in terms - since the fittest have survived - instead of
an evolutionary failure. (6) Third, identity is defined
in terms of geo-sentiment, race or linguistic politics
and not in more universal terms. Religion is seen as
exclusionary, the chosen few, or those with special
access to the transcendental.
Thus, challenging the idea of war as 'natural', means
challenging these three pillars. Firstly, by asserting
that cooperation can lead to mutual learning. Second,
evolution is not merely about survival of the fittest,
but involves three additional aspects. These are (a) an
attraction to the sublime, even spiritual, (b) that
evolution is not random but can be guided through human
reason and action and (c) evolution can become ethical.
Third that we can develop a planetary Gaian
consciousness. However, in our quest for universal peace,
this does not mean that we are forgetful of injustices.
Movements to counter linguistic, religious, cultural
suppression and oppression are necessary to create a
better society. However, these movements, even as they
claim authenticity and essentialize gender, language and
economy need over time to move out of their identity
polities and become part of a global consciousness.
Otherwise, they will reinforce the traumas of history as
they focus on the "enemy" and not on the desired
This worldview transformation is a change in the
broader field of what it means to be human. Field change
means moving outside the two main symbols we use to
metaphor war. This is the hawk and the dove. Can there be
a third space, another species that can represent a world
without war but with justice? Coming up with a new
metaphor will not solve the issue, but our failure to do
so highlights our conceptual problems. Perhaps looking
for stories in our evolutionary past - up and down the
food chain - is not the way to go. Creating a post-war
world may mean looking to the future for ways out.
Prior to the war on Saddam Hussain and Iraq, Robert
Muller (7) commented that he was not depressed at what
might happen, since millions were in fact waging peace.
Yes, it was unlikely that Bush and Hussain were capable
of a peaceful and just resolution but the stupidity of
their worldviews had motivated millions to express their
frustrations, and to call for, indeed, meme the
possibility of a new world.
Another world is possible! We need a field that begins
the process of moving beyond the world of hawks and
doves. And a world that recognizes that multiple
traditions are required to transform war and peace.
Within our histories are resources of peace, whether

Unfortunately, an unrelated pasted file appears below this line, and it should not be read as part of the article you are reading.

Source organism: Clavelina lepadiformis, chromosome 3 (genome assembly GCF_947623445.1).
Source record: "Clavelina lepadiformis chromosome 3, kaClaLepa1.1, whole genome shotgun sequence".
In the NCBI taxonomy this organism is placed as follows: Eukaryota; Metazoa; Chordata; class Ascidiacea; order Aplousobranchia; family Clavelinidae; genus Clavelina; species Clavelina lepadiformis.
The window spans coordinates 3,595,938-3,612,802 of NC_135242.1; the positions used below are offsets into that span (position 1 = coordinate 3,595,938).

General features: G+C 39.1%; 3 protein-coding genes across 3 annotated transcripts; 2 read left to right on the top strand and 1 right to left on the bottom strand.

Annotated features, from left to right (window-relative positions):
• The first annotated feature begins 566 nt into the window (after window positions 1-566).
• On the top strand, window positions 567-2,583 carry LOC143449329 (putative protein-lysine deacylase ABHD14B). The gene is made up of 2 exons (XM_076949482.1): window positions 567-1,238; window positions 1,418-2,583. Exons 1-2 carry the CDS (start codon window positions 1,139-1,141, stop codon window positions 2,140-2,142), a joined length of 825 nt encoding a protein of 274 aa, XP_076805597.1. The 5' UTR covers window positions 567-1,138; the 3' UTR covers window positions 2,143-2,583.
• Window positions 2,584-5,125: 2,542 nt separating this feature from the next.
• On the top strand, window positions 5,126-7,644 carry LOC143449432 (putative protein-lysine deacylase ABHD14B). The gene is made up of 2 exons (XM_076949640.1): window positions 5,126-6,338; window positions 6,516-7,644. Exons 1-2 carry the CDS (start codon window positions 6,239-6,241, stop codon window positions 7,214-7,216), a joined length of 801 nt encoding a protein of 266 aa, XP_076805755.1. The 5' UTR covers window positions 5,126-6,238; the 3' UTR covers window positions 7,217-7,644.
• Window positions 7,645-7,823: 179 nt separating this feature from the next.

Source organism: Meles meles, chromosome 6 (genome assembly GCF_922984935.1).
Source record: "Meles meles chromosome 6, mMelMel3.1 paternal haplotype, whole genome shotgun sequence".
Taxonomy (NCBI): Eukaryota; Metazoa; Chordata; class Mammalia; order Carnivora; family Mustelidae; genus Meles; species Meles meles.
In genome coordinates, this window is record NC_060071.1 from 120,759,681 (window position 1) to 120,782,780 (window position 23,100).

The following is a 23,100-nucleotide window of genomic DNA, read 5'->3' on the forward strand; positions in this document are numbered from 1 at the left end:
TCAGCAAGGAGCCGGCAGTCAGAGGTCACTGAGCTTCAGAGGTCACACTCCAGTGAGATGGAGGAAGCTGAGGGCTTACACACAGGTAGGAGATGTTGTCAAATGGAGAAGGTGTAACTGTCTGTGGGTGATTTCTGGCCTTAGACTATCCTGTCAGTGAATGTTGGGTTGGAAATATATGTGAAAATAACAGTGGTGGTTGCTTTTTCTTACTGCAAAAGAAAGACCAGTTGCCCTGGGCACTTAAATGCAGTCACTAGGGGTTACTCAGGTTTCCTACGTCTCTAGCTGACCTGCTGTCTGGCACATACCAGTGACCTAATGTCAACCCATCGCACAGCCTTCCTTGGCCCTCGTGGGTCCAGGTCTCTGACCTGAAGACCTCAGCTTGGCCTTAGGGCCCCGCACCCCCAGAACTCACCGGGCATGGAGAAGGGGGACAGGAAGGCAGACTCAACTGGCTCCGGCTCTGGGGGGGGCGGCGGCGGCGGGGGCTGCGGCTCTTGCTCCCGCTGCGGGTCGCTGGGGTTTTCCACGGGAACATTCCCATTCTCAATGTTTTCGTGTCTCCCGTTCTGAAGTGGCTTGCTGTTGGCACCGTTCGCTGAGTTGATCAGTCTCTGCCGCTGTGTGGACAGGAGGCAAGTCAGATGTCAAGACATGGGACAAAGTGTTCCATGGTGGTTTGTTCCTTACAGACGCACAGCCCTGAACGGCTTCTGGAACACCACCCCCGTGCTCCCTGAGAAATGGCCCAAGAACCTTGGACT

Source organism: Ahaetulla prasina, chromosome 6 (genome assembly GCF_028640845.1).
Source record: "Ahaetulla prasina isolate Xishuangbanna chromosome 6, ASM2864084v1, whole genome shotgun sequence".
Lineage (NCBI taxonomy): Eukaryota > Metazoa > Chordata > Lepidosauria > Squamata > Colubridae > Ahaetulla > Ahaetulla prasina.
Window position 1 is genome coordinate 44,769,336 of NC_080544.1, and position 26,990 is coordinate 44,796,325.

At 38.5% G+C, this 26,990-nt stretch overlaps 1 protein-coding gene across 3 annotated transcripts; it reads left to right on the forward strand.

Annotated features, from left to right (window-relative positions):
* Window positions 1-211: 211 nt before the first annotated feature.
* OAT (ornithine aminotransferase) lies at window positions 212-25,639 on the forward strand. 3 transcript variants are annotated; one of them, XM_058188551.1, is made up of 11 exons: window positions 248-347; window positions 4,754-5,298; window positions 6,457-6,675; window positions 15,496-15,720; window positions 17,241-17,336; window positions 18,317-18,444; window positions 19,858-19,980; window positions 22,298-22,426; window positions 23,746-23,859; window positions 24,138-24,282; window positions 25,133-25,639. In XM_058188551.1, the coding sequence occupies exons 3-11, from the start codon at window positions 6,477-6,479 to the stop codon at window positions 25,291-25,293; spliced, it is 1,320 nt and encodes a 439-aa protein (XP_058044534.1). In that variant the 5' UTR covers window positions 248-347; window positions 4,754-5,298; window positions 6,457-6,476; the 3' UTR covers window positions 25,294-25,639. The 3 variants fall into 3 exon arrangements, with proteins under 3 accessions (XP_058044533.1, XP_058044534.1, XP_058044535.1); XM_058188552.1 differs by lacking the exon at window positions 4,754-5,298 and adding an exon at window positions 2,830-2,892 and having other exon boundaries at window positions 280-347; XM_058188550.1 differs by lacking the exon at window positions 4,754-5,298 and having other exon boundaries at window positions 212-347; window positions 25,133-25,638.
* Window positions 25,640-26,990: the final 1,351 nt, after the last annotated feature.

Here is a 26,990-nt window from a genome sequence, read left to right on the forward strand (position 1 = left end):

Islamic, Vedic, Christian, Buddhist or secular.
But first we must challenge the litany of war. Unless
it is contested, we will assume that because it is, it
always will be. The next task is to challenge the systems
that support war: the military-industrial export complex;
national education systems; our historical identities. We
also need to challenge the worldviews that both support
and are perpetuated by war: patriarchy and survival of
Ultimately, we need a new story of what it means to be
What then are the alternative futures of war?
First, war now and war forever. We cannot
transform war because it is at the root of who we are as
humans - violent and greedy for land, territory and
ideas. History is an example of this. Whether it is
capitalists ruling, or prime ministers and priests or
warriors and kings, or workers revolting, it is war that
results and is used by each social class to maintain
power. Of course, other forms of power are used first -
ideas, wealth, definitional power - but violent power
remains ever ready to be used to maintain authority. The
nature of war changes depending on which social class is
in power (worker, warrior, intellectual or capitalist)
and also changes depending on the nature of technology.
Most recently it has been air power with real time
surveillance that have changed the nature of war.
Nano-technology will enable humanity's war capacity and
behavior to become both more destructive and more
precisely targeted. The capacity of one leader to hold a
population hostage - as with Milosevic, Pol Pot, Saddam
Hussain - is likely to decrease dramatically. However, at
the same time, the capacity of any person to hold a
nation hostage will increase.
Second, war disappears. It does so because of